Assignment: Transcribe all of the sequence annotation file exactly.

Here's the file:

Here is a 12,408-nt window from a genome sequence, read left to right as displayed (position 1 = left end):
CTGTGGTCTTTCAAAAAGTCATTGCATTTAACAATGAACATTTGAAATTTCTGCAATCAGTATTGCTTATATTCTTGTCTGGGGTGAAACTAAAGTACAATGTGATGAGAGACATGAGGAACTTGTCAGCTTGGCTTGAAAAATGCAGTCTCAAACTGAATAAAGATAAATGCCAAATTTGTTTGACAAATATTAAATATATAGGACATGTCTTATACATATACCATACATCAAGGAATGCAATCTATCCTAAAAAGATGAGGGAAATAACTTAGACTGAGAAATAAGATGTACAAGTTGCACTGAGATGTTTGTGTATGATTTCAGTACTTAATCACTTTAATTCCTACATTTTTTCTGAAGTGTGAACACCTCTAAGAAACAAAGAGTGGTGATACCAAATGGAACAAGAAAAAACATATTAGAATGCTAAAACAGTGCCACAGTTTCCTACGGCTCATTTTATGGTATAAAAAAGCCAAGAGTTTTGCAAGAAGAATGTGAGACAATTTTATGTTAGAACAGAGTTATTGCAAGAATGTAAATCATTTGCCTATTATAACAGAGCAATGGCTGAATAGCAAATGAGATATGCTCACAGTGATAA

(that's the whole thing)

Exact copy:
Here is a 12,408-nt window from a genome sequence, read left to right as displayed (position 1 = left end):
CTGTGGTCTTTCAAAAAGTCATTGCATTTAACAATGAACATTTGAAATTTCTGCAATCAGTATTGCTTATATTCTTGTCTGGGGTGAAACTAAAGTACAATGTGATGAGAGACATGAGGAACTTGTCAGCTTGGCTTGAAAAATGCAGTCTCAAACTGAATAAAGATAAATGCCAAATTTGTTTGACAAATATTAAATATATAGGACATGTCTTATACATATACCATACATCAAGGAATGCAATCTATCCTAAAAAGATGAGGGAAATAACTTAGACTGAGAAATAAGATGTACAAGTTGCACTGAGATGTTTGTGTATGATTTCAGTACTTAATCACTTTAATTCCTACATTTTTTCTGAAGTGTGAACACCTCTAAGAAACAAAGAGTGGTGATACCAAATGGAACAAGAAAAAACATATTAGAATGCTAAAACAGTGCCACAGTTTCCTACGGCTCATTTTATGGTATAAAAAAGCCAAGAGTTTTGCAAGAAGAATGTGAGACAATTTTATGTTAGAACAGAGTTATTGCAAGAATGTAAATCATTTGCCTATTATAACAGAGCAATGGCTGAATAGCAAATGAGATATGCTCACAGTGATAA